Petra is truly a city, and perhaps the best example of why hiking is necessary when it comes to to seeing Jordan. You’ll need to explore on foot for a full day, at least, climbing steps and mounting trails to see the best ruins. Even if you just want the highlights, you can’t get to Petra’s hand-carved wonders without navigating the Siq, a narrow chasm that winds for a mile before parting to reveal Petra’s most detailed edifice: the Treasury, which never held any treasure. Bedouin tribes believed it did, however, and kept it hidden from the Western world accordingly. Despite its name, the structure is thought to have been built as a mausoleum.
Intrepid’s Trek Jordan itinerary includes two days in Petra for two distinct ways to see the stunning ruins: as the tourists do, and as the Bedouins long have. Day one gives the classic reveal of the Siq, arriving from the main entrance for an easy walk to the iconic Treasury. Day two, however, makes you work for an even more impressive view of it, plus another hidden Petra gem: The Monastery. The Monastery is noticeably larger than the Treasury (above), its doorway alone measuring 26 feet tall.
The Back Route to Petra
The “back route to Petra” starts from Little Petra, a smaller Nabatean archaeological site six miles from the main attraction, and continues along a bite-sized piece of the massive Jordan Trail—yielding incredible canyon views along the way. Nimble goats navigate tiny ledges with their shepherds, in our case a school-aged boy who slipped around smooth cliff faces with bare feet as we trudged down the trails. Turning a corner to the larger-than-life Monastery feels somehow more satisfying than the first peek at the Treasury, and yields just as many (but this time crowd-free) photos. From the Monastery, hikers head back into central Petra via hundreds of steps chiseled into its pink cliffs—a climb which this route allows you to skip.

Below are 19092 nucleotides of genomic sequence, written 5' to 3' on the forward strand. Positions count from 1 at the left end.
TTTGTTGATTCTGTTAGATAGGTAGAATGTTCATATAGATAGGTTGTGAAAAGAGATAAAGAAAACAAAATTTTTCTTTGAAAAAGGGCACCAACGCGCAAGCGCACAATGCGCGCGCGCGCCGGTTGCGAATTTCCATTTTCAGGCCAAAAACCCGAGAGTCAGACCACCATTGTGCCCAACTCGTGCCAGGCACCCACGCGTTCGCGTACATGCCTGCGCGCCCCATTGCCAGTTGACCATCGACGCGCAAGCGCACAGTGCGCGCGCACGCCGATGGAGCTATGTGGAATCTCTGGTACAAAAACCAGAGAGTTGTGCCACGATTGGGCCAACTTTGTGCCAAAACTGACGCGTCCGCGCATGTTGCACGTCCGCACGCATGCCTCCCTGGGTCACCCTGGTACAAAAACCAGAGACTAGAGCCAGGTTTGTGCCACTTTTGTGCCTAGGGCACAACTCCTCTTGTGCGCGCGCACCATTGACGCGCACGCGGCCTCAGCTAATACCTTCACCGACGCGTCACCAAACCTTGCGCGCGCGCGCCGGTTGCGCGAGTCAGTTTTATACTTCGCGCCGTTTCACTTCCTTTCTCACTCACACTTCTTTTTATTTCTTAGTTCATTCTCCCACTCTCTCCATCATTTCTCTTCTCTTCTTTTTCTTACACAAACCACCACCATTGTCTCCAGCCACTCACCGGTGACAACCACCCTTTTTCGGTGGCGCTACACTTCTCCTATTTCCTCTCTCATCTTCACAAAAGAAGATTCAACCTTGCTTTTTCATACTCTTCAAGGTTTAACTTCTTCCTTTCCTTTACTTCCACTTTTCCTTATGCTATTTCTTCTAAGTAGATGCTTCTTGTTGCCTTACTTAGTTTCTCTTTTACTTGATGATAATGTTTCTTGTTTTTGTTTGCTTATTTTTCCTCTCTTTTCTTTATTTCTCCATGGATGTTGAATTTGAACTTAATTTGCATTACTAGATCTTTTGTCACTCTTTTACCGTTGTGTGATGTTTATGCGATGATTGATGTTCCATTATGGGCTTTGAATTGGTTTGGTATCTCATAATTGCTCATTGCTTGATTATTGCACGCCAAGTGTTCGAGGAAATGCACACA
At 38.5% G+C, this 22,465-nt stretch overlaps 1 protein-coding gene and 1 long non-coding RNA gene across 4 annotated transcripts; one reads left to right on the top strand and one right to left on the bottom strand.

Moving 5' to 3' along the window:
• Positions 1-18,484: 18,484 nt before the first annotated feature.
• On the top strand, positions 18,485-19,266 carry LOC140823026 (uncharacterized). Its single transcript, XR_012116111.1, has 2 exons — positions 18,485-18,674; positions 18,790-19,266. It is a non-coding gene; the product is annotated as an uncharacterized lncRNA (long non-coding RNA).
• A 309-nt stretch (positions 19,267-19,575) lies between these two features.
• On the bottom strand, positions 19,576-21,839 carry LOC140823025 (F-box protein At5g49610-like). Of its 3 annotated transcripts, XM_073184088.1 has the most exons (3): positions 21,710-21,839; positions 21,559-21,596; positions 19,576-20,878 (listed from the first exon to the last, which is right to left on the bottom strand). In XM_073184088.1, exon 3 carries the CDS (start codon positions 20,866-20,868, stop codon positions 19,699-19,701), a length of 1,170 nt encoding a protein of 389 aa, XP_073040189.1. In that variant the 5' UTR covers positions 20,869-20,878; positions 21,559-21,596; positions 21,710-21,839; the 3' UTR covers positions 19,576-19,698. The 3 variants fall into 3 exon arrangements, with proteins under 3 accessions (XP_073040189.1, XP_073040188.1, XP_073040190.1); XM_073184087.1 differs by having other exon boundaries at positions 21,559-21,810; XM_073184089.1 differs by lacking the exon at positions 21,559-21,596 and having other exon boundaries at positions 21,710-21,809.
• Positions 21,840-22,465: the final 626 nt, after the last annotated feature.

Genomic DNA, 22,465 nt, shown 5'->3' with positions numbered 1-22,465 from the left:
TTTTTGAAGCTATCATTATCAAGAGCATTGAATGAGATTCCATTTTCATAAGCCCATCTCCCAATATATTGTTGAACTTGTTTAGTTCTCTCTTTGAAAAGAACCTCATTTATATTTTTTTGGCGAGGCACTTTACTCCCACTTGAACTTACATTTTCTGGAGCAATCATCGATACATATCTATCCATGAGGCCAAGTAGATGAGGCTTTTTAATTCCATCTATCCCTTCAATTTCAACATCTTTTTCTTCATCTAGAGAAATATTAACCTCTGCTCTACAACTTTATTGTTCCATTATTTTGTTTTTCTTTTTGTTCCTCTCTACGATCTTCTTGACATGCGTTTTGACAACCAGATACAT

From here, don’t miss the added option of a final ascent to see the Treasury from above. After conquering the rugged stretch of steep trail, pay a few dollars for a cold drink at the peak’s Bedouin camp and soak up the bird’s-eye view that reduces the tourists below to ants. You might be lucky enough to have a feline friend follow you in for a nonchalant sun bath, making for a post-climb reward that’s no small pleasure.
Unwind in Madaba
For a cozy end to an exhilarating Jordan travel experience, Madaba is the perfect finishing point. It’s both an understated cityscape and an easier airport access point than busy Amman—which you’ll appreciate before a long flight home.
At the foot of Mount Nebo, another scriptural wonder, Madaba is known for its larger Christian population. Even the mosque here is named after Jesus Christ. Churches and Byzantine art are the highlights, including the mosaic map that dominates the floor of the Church of Saint George—and is one of the oldest remaining depictions of the biblical Middle East. Explore the town square and Archaeological Park, eat plenty of mezze at an intimate spot like Bawabit Madaba, and head to a low-key shisha patio or alfresco hotel bar for some relaxed nightlife. For one last opportunity to soak in a uniquely Jordan travel experience, the nearby Ma’in Hot Spring draws visitors with waterfalls and thermal pools.
A week of Jordan travel is easily manageable thanks to a new array of local-guided options that clock in around eight days on the ground, but the country will no doubt leave you wanting more. Slow down at the highlights and revel in the small pleasures of your first visit: “A hiker’s paradise” might be a more apt moniker for the “Switzerland of the Middle East.”